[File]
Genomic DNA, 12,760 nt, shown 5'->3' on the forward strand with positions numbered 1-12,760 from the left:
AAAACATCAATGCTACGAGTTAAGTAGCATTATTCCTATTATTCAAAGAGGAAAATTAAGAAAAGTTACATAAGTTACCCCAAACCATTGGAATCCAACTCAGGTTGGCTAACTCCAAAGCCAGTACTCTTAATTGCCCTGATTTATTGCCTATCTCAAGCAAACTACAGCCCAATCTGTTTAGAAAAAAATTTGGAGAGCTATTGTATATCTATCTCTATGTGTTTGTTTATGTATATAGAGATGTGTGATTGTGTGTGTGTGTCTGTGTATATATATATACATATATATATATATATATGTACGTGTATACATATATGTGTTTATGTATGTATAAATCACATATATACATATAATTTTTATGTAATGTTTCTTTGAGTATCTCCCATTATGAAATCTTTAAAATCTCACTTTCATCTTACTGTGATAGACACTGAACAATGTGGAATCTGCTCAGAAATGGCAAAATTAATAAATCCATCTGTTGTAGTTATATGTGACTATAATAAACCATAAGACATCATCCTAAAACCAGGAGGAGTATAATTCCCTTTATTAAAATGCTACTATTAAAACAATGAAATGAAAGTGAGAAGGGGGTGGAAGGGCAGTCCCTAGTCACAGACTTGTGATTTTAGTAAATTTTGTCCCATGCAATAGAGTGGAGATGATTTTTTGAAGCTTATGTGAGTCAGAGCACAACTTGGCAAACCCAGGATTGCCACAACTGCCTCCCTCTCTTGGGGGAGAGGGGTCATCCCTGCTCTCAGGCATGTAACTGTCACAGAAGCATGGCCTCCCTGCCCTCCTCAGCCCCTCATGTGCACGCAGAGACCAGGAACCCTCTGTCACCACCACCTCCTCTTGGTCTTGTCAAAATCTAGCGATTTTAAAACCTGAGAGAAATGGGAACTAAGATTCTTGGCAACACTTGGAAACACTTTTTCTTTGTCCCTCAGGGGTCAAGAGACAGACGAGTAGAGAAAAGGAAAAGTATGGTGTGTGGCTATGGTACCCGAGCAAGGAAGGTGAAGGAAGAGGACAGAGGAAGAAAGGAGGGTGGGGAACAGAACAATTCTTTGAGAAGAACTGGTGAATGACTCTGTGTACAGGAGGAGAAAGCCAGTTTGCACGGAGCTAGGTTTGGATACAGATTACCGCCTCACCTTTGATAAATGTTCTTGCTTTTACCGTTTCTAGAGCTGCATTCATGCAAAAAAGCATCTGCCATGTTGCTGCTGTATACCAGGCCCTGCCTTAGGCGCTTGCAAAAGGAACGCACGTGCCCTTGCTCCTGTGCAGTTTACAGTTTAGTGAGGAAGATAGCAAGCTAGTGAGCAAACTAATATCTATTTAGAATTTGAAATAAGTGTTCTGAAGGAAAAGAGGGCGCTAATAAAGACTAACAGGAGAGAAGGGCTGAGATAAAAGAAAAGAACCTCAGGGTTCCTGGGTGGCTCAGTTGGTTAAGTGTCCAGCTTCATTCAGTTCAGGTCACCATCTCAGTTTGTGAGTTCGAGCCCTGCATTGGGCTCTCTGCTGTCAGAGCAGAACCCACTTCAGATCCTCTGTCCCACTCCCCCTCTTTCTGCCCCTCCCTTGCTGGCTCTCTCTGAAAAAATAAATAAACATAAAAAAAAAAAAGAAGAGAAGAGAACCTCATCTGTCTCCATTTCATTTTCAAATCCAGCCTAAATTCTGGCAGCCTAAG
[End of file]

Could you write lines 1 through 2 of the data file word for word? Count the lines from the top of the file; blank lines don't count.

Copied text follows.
Genomic DNA, 12,760 nt, shown 5'->3' on the forward strand with positions numbered 1-12,760 from the left:
AAAACATCAATGCTACGAGTTAAGTAGCATTATTCCTATTATTCAAAGAGGAAAATTAAGAAAAGTTACATAAGTTACCCCAAACCATTGGAATCCAACTCAGGTTGGCTAACTCCAAAGCCAGTACTCTTAATTGCCCTGATTTATTGCCTATCTCAAGCAAACTACAGCCCAATCTGTTTAGAAAAAAATTTGGAGAGCTATTGTATATCTATCTCTATGTGTTTGTTTATGTATATAGAGATGTGTGATTGTGTGTGTGTGTCTGTGTATATATATATACATATATATATATATATATGTACGTGTATACATATATGTGTTTATGTATGTATAAATCACATATATACATATAATTTTTATGTAATGTTTCTTTGAGTATCTCCCATTATGAAATCTTTAAAATCTCACTTTCATCTTACTGTGATAGACACTGAACAATGTGGAATCTGCTCAGAAATGGCAAAATTAATAAATCCATCTGTTGTAGTTATATGTGACTATAATAAACCATAAGACATCATCCTAAAACCAGGAGGAGTATAATTCCCTTTATTAAAATGCTACTATTAAAACAATGAAATGAAAGTGAGAAGGGGGTGGAAGGGCAGTCCCTAGTCACAGACTTGTGATTTTAGTAAATTTTGTCCCATGCAATAGAGTGGAGATGATTTTTTGAAGCTTATGTGAGTCAGAGCACAACTTGGCAAACCCAGGATTGCCACAACTGCCTCCCTCTCTTGGGGGAGAGGGGTCATCCCTGCTCTCAGGCATGTAACTGTCACAGAAGCATGGCCTCCCTGCCCTCCTCAGCCCCTCATGTGCACGCAGAGACCAGGAACCCTCTGTCACCACCACCTCCTCTTGGTCTTGTCAAAATCTAGCGATTTTAAAACCTGAGAGAAATGGGAACTAAGATTCTTGGCAACACTTGGAAACACTTTTTCTTTGTCCCTCAGGGGTCAAGAGACAGACGAGTAGAGAAAAGGAAAAGTATGGTGTGTGGCTATGGTACCCGAGCAAGGAAGGTGAAGGAAGAGGACAGAGGAAGAAAGGAGGGTGGGGAACAGAACAATTCTTTGAGAAGAACTGGTGAATGACTCTGTGTACAGGAGGAGAAAGCCAGTTTGCACGGAGCTAGGTTTGGATACAGATTACCGCCTCACCTTTGATAAATGTTCTTGCTTTTACCGTTTCTAGAGCTGCATTCATGCAAAAAAGCATCTGCCATGTTGCTGCTGTATACCAGGCCCTGCCTTAGGCGCTTGCAAAAGGAACGCACGTGCCCTTGCTCCTGTGCAGTTTACAGTTTAGTGAGGAAGATAGCAAGCTAGTGAGCAAACTAATATCTATTTAGAATTTGAAATAAGTGTTCTGAAGGAAAAGAGGGCGCTAATAAAGACTAACAGGAGAGAAGGGCTGAGATAAAAGAAAAGAACCTCAGGGTTCCTGGGTGGCTCAGTTGGTTAAGTGTCCAGCTTCATTCAGTTCAGGTCACCATCTCAGTTTGTGAGTTCGAGCCCTGCATTGGGCTCTCTGCTGTCAGAGCAGAACCCACTTCAGATCCTCTGTCCCACTCCCCCTCTTTCTGCCCCTCCCTTGCTGGCTCTCTCTGAAAAAATAAATAAACATAAAAAAAAAAAAGAAGAGAAGAGAACCTCATCTGTCTCCATTTCATTTTCAAATCCAGCCTAAATTCTGGCAGCCTAAG